Many small to medium manufacturers are challenged to manage on-time order delivery. Typically, the area that gets the most scrutiny is the manufacturing floor. However, it is important to look at the entire order to delivery process to understand where there are opportunities for improvement.
The Trouble with Process Deviation
The effort to meet delivery dates actually starts during the sales process and is heavily impacted by setting realistic expectations at the time an order is taken. However, the best way to give the sales rep the ability to set those expectations is to focus on the internal processes and give visibility to backlog and capacity. In many instances, organizations are faced with the dilemma of having a team with great longevity that “just knows” how to get things done. They have established workarounds to processes that fail and manage the work by exception, with almost everything being the exception. In a recent engagement, we were told that the shop floor knew that the specs from engineering were off by 1/8 of an inch, and that they just made the change on the fly. Such crucial information never found its way back to engineering, causing all future drawings and specs to include the same error.
Room for Improvement
A complete business process review should occur to improve delivery. Existing process documentation should be reviewed and understood, creating a baseline understanding for the effort. The review should prompt the creation of process flow diagrams that indicate how work is being completed. It is not uncommon for these diagrams to be a deviation from the published processes. As the completion of flow diagrams takes place, your team can highlight areas for improvement and create and prioritize a list to address areas that will positively impact on-time delivery.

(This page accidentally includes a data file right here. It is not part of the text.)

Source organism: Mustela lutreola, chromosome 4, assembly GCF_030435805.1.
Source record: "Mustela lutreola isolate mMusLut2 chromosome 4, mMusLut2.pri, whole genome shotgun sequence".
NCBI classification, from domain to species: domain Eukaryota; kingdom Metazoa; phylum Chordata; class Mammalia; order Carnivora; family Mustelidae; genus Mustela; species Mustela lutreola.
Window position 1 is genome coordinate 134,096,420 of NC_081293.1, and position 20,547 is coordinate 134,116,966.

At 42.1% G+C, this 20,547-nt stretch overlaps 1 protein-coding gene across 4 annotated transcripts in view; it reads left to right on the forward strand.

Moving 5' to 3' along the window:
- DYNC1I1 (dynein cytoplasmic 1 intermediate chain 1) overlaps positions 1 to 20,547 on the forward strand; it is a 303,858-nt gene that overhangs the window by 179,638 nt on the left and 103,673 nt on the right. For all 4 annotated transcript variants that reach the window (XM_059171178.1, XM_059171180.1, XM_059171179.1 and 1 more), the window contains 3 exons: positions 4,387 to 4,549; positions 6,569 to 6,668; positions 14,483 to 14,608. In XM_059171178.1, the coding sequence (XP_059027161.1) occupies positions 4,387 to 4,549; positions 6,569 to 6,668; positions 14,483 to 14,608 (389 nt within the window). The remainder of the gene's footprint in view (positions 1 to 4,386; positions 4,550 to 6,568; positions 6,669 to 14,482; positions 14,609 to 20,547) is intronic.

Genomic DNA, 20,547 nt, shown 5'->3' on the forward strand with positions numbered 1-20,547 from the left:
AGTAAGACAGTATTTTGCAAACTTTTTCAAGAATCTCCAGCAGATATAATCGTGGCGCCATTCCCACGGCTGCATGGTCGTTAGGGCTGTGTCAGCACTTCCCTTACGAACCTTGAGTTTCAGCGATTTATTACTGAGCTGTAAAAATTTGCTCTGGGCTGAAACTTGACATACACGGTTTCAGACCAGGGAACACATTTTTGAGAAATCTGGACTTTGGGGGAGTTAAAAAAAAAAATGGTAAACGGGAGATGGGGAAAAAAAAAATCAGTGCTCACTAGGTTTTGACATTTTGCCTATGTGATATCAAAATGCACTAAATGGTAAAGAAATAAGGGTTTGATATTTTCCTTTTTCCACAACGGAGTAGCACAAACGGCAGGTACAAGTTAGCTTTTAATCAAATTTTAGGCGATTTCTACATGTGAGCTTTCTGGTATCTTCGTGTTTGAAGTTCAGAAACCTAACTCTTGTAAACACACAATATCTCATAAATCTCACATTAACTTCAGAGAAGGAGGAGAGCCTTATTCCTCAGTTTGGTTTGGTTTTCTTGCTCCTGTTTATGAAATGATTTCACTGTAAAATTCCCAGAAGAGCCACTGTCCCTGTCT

Key areas in an on-time delivery expectation include purchasing, material receipt and flow to put away or the manufacturing floor, job scheduling, and communications/visibility. Each of these areas is critical to success. Below are further tips to improve each area:
- Purchasing: Purchasing must have a good working knowledge of the product line, and if solutions are engineered, they must work closely with engineering to understand any custom or special order components.
- Materials flow: Materials flowing into the facility must be managed carefully. In small shops, we have seen instances where materials are taken before receipt and, in some cases, being employed for the wrong jobs.
- Job scheduling: Job scheduling is critical and should be a focus. Make sure you have a starts control process, avoiding the trap of starts and stops as you wait for materials or information.
- Communications: Make certain that everyone knows priorities, that critical information is disseminated, and that successes are recognized.